Fifty years ago on July 26, an ambitious Egyptian army colonel, Gamal Abdel Nasser, shocked the world when he defied the most powerful nations in the West and nationalized the Suez Canal. 75% of Europe's oil was shipped thru the canal making it the most important waterway of its day. Nasser's takeover of the Suez Canal would spin the world into a crisis that a half-century later still echoes across the divide between the West and the Arab world.
The struggle for control of the Suez Canal would be the final blow to Great Britain's empire and her role as a world power. It became a rallying point for Arab nationalism and, with the Soviet Union vying for a foothold in the Middle East, caused a dangerous escalation of the Cold War. The crisis also prompted a new role for the United Nations when Canada's External Affairs Minister, Lester B. Pearson, convinced the United Nations to establish a new type of operation sending a peace-keeping force into Egypt. It was the first time such a force had ever been used and it created a peacekeeping legacy for Canada that has lasted nearly 50 years.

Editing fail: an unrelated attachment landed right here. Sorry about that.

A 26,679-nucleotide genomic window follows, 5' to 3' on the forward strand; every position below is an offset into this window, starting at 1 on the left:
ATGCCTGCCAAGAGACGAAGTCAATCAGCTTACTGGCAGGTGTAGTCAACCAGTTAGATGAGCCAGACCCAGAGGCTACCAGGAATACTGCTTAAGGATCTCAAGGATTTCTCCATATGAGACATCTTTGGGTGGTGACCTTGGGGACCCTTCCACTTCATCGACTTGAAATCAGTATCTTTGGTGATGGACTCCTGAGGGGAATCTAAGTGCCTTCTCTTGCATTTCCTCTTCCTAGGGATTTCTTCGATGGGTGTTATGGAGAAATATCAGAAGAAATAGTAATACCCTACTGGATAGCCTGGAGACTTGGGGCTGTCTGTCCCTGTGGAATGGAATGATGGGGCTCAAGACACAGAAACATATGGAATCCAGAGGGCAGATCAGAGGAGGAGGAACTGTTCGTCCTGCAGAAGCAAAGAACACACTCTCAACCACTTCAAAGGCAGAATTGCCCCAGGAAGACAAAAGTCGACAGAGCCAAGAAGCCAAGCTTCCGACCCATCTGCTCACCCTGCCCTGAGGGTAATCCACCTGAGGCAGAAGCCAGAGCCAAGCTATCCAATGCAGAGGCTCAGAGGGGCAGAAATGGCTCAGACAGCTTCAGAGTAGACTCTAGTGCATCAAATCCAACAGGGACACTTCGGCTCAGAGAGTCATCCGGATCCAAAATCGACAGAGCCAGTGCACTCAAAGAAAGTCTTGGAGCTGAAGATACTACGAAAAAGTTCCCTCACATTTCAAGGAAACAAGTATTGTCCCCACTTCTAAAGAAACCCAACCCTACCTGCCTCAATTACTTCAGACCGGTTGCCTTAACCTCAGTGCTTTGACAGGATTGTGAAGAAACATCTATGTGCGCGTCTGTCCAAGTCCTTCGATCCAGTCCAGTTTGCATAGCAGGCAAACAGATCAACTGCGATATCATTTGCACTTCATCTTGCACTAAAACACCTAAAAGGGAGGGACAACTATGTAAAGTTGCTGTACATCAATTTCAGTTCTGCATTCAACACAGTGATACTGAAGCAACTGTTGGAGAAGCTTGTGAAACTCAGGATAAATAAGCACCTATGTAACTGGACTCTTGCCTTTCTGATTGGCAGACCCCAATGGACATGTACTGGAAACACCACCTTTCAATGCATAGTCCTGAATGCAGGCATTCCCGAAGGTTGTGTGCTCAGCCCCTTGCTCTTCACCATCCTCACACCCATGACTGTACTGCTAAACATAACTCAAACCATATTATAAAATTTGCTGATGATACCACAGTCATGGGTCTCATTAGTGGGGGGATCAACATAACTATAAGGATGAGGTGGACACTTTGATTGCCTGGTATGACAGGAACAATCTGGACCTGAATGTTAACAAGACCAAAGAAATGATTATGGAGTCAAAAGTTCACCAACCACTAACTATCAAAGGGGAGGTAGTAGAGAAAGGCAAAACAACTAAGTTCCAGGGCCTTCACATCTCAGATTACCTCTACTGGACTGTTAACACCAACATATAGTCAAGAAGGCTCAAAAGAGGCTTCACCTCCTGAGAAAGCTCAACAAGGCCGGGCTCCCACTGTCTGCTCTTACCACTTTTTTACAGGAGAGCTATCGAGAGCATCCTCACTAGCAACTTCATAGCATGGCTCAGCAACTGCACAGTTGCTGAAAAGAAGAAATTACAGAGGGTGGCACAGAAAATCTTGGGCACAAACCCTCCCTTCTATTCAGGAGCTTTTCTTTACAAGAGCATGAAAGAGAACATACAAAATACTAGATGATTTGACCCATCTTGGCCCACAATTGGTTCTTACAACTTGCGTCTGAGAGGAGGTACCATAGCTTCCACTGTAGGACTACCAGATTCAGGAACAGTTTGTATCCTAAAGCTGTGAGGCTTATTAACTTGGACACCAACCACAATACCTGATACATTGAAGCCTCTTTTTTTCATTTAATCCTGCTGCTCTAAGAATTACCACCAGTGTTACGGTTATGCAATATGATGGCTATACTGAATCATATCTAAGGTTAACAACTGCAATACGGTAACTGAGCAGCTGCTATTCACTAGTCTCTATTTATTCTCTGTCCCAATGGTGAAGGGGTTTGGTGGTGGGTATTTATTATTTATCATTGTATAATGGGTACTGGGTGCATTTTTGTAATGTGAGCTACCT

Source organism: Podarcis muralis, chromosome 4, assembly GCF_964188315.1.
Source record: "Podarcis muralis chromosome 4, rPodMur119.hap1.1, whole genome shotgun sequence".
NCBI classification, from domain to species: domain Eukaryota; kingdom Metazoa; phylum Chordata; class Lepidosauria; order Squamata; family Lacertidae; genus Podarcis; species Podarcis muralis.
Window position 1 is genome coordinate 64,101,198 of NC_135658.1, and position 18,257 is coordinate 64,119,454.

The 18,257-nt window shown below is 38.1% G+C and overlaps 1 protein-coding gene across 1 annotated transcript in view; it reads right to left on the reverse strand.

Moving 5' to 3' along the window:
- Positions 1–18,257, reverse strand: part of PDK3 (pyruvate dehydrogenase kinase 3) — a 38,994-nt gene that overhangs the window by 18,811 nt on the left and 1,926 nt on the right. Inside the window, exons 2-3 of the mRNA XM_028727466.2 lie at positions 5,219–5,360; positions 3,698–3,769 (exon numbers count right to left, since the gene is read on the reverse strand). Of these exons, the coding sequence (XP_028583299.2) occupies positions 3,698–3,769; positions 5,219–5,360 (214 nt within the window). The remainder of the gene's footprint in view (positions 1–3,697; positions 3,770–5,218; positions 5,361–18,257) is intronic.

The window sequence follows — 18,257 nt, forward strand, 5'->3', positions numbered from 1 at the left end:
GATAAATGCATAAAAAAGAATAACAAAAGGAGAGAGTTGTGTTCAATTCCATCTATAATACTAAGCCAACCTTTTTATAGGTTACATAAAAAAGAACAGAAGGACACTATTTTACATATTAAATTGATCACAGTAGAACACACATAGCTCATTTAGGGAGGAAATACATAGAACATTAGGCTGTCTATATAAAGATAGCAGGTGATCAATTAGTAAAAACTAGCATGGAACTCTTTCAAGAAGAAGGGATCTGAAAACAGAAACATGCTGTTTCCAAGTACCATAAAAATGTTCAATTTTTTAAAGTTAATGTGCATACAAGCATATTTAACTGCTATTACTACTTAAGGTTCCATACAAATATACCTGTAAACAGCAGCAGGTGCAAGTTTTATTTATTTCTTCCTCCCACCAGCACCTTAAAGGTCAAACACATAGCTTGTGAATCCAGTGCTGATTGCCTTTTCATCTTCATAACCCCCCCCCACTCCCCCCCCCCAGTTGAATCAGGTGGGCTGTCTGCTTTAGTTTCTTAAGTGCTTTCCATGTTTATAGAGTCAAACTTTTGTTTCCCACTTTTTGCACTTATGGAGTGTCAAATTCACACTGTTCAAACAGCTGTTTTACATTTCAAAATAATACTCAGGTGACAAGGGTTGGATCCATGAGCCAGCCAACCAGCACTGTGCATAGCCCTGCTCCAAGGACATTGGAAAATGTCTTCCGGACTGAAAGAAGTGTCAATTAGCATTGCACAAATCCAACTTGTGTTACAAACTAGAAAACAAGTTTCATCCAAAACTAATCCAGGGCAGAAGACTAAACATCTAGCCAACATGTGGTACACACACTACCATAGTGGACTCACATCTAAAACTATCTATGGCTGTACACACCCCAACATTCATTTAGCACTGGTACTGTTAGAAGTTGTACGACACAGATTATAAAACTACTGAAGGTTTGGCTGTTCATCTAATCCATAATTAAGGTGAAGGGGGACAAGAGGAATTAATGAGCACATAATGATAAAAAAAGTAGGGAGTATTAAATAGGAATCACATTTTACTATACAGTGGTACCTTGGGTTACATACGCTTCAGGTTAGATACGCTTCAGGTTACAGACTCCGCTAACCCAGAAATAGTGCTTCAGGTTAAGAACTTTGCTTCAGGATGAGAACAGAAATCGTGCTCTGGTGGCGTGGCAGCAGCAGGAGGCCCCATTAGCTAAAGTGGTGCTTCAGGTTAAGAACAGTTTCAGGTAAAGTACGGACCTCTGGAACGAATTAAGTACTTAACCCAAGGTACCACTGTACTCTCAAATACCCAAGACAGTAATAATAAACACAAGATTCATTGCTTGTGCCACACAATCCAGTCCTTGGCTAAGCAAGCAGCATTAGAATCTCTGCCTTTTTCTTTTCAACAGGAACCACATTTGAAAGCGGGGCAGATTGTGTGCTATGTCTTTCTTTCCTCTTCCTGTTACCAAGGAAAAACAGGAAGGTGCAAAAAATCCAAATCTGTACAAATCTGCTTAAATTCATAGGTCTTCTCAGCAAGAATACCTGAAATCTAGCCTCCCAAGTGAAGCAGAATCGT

When Nasser nationalized the Canal, Britain's Prime Minister Anthony Eden was furious. Britain and France the two co-owners of the canal vowed to take it back; but how? An Anglo-French army would need time to prepare for an invasion and America, fearful of escalating an already dangerous situation, opposed any military action.
But France and Britain were determined, and in a shocking display of political hubris, embarked on a plan which today sounds strikingly familiar: if there was no obvious threat to world security, they would invent one.
In a series of covert meetings, Britain and France allied with Israel, and together the three countries made a secret pact. Israel agreed to invade Egypt and pretend to attack the Suez Canal. The British and French role would be to pretend to protect the Suez Canal from the fighting. To do this, they must deceive the world into believing that, in the name of peace, they must invade Egypt.
The scheme was as ridiculous as it was ineffective. Before British and French troops ever landed in Egypt the world cried foul. They were condemned at the United Nations, berated by the United States and threatened with nuclear retaliation by the Soviet Union. With no support, the invasion ground to a halt. The United Nations, guided by Lester Pearson's idea for peacekeeping, showed that it could unite for peace under the UN's famous blue banner.
CBC's award-winning documentary production team travels to Egypt, Israel, Britain, Canada and the United States to capture eyewitness accounts of the events surrounding the Suez Crisis. Using archival footage -- including rare newsreels found in Cairo the documentary reveals a gripping story of one the 20th Century's most compelling and complex political dramas ever played out on the world stage.
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